As the coronavirus continues to affect many in the US, the Fed, FDIC, and Office of the Comptroller have issued a joint statement addressing the importance of financial institutions continuing to serve their customers, specifically those with low-to-moderate income.
US banking regulators are considering giving financial institutions bonus regulatory points for lending to low- and middle-income borrowers hurt by COVID-19. Financial institutions may also earn extra points by showing leniency to borrowers hurt by the current pandemic, especially when those borrowers lack significant financial resources. While serving them must be consistent with safe and sound banking procedures, these agencies realize how critical it is to support these communities. Pursuant to the Community Reinvestment Act (CRA). The Statement includes, "the agencies will favorably consider retail banking services and retail lending activities in a financial institution's assessment areas that are responsive to the needs of low- and moderate-income customers affected by COVID-19." Some of these activities include:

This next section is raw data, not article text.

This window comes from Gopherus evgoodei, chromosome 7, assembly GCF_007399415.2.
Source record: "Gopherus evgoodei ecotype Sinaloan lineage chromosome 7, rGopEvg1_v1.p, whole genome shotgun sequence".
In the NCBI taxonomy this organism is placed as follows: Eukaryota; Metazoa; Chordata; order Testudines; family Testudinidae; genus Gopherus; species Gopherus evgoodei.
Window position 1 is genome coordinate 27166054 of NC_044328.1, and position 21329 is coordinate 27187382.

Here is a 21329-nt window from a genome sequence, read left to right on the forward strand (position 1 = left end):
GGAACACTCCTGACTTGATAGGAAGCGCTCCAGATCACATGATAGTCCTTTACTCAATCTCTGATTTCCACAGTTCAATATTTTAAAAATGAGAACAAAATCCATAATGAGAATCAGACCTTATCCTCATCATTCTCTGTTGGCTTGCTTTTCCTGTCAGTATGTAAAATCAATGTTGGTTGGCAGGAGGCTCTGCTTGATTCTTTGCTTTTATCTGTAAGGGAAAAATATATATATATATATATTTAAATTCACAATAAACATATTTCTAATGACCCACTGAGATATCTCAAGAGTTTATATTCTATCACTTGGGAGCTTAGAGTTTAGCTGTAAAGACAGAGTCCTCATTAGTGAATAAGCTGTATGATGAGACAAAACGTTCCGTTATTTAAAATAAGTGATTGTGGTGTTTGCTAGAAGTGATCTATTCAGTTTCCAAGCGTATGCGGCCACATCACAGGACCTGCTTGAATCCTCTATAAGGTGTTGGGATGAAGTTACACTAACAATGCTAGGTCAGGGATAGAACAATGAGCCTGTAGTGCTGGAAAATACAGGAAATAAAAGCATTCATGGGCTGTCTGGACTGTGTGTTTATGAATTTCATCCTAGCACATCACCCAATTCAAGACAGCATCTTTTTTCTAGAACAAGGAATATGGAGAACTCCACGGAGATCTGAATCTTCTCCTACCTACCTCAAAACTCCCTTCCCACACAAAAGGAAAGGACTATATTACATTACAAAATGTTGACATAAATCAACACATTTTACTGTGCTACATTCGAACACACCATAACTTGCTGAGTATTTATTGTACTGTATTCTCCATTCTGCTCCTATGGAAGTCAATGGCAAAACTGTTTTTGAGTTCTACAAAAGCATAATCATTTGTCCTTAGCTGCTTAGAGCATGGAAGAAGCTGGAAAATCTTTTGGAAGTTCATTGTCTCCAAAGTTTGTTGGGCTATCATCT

- Waiving fees such as overdraft and late payment fees
- Easing restrictions on cashing out-of-state and non-customer checks
- Expanding the availability of other short-term, unsecured credit products for creditworthy borrowers
- Increasing credit card limits for creditworthy borrowers
Due to the coronavirus effects, certain community development activities will receive CRA consideration as well, including:
- Loans, investments or services that support digital access for low- and moderate-income individuals or communities
- Loans, investments or services that support access to health care, particularly for low-and moderate-income individuals or communities
- Economic development activities that sustain small business operations, particularly in low- and moderate-income communities
- Investment or service activities that support the provision of food supplies and services for low- and moderate-income individuals or communities.
Federal banking authorities are concerned that the current pandemic will hurt millions of lower- and moderate-income people who lose their jobs, are forced to close their businesses, are sick themselves or must spend time caring for people who are ill. The economic impact could push them into default on mortgages, auto loans, and credit card debt. Through CRA extra considerations, these risks hope to be mitigated as we all work through this time of economic uncertainty.